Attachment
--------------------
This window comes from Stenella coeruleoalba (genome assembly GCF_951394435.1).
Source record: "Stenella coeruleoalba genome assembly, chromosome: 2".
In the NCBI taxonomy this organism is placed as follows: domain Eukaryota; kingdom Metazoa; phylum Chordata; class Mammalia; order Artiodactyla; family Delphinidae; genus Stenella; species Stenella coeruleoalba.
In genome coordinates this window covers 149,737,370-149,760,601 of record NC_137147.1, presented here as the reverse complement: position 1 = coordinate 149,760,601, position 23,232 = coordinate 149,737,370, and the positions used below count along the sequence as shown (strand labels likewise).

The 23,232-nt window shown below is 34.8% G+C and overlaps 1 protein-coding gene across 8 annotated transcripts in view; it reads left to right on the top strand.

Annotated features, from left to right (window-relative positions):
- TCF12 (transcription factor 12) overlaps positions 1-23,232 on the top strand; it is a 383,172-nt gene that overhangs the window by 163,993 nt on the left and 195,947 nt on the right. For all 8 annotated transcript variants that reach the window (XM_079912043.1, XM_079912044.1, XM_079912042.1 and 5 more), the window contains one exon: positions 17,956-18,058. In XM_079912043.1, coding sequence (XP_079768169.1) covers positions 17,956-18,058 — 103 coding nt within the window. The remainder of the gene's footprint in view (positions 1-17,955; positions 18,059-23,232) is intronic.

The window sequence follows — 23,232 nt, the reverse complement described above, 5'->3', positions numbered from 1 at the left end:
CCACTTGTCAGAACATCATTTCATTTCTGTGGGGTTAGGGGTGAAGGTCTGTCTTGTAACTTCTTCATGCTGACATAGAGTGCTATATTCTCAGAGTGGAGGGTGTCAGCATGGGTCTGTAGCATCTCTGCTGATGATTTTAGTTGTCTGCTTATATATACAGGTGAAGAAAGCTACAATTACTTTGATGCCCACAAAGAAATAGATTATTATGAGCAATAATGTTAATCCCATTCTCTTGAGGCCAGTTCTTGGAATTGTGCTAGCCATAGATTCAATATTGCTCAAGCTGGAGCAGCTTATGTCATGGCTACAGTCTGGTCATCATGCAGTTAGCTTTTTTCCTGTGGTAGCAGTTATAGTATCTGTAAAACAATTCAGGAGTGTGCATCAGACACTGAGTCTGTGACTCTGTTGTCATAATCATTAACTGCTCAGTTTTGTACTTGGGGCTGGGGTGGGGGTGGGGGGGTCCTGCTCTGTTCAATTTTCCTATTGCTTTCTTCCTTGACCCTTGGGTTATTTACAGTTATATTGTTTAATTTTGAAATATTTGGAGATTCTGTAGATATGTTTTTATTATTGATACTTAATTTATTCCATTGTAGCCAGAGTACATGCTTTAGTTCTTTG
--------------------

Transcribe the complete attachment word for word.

This window comes from Stenella coeruleoalba (genome assembly GCF_951394435.1).
Source record: "Stenella coeruleoalba genome assembly, chromosome: 2".
In the NCBI taxonomy this organism is placed as follows: domain Eukaryota; kingdom Metazoa; phylum Chordata; class Mammalia; order Artiodactyla; family Delphinidae; genus Stenella; species Stenella coeruleoalba.
In genome coordinates this window covers 149,737,370-149,760,601 of record NC_137147.1, presented here as the reverse complement: position 1 = coordinate 149,760,601, position 23,232 = coordinate 149,737,370, and the positions used below count along the sequence as shown (strand labels likewise).

The 23,232-nt window shown below is 34.8% G+C and overlaps 1 protein-coding gene across 8 annotated transcripts in view; it reads left to right on the top strand.

Annotated features, from left to right (window-relative positions):
- TCF12 (transcription factor 12) overlaps positions 1-23,232 on the top strand; it is a 383,172-nt gene that overhangs the window by 163,993 nt on the left and 195,947 nt on the right. For all 8 annotated transcript variants that reach the window (XM_079912043.1, XM_079912044.1, XM_079912042.1 and 5 more), the window contains one exon: positions 17,956-18,058. In XM_079912043.1, coding sequence (XP_079768169.1) covers positions 17,956-18,058 — 103 coding nt within the window. The remainder of the gene's footprint in view (positions 1-17,955; positions 18,059-23,232) is intronic.

The window sequence follows — 23,232 nt, the reverse complement described above, 5'->3', positions numbered from 1 at the left end:
CCACTTGTCAGAACATCATTTCATTTCTGTGGGGTTAGGGGTGAAGGTCTGTCTTGTAACTTCTTCATGCTGACATAGAGTGCTATATTCTCAGAGTGGAGGGTGTCAGCATGGGTCTGTAGCATCTCTGCTGATGATTTTAGTTGTCTGCTTATATATACAGGTGAAGAAAGCTACAATTACTTTGATGCCCACAAAGAAATAGATTATTATGAGCAATAATGTTAATCCCATTCTCTTGAGGCCAGTTCTTGGAATTGTGCTAGCCATAGATTCAATATTGCTCAAGCTGGAGCAGCTTATGTCATGGCTACAGTCTGGTCATCATGCAGTTAGCTTTTTTCCTGTGGTAGCAGTTATAGTATCTGTAAAACAATTCAGGAGTGTGCATCAGACACTGAGTCTGTGACTCTGTTGTCATAATCATTAACTGCTCAGTTTTGTACTTGGGGCTGGGGTGGGGGTGGGGGGGTCCTGCTCTGTTCAATTTTCCTATTGCTTTCTTCCTTGACCCTTGGGTTATTTACAGTTATATTGTTTAATTTTGAAATATTTGGAGATTCTGTAGATATGTTTTTATTATTGATACTTAATTTATTCCATTGTAGCCAGAGTACATGCTTTAGTTCTTTG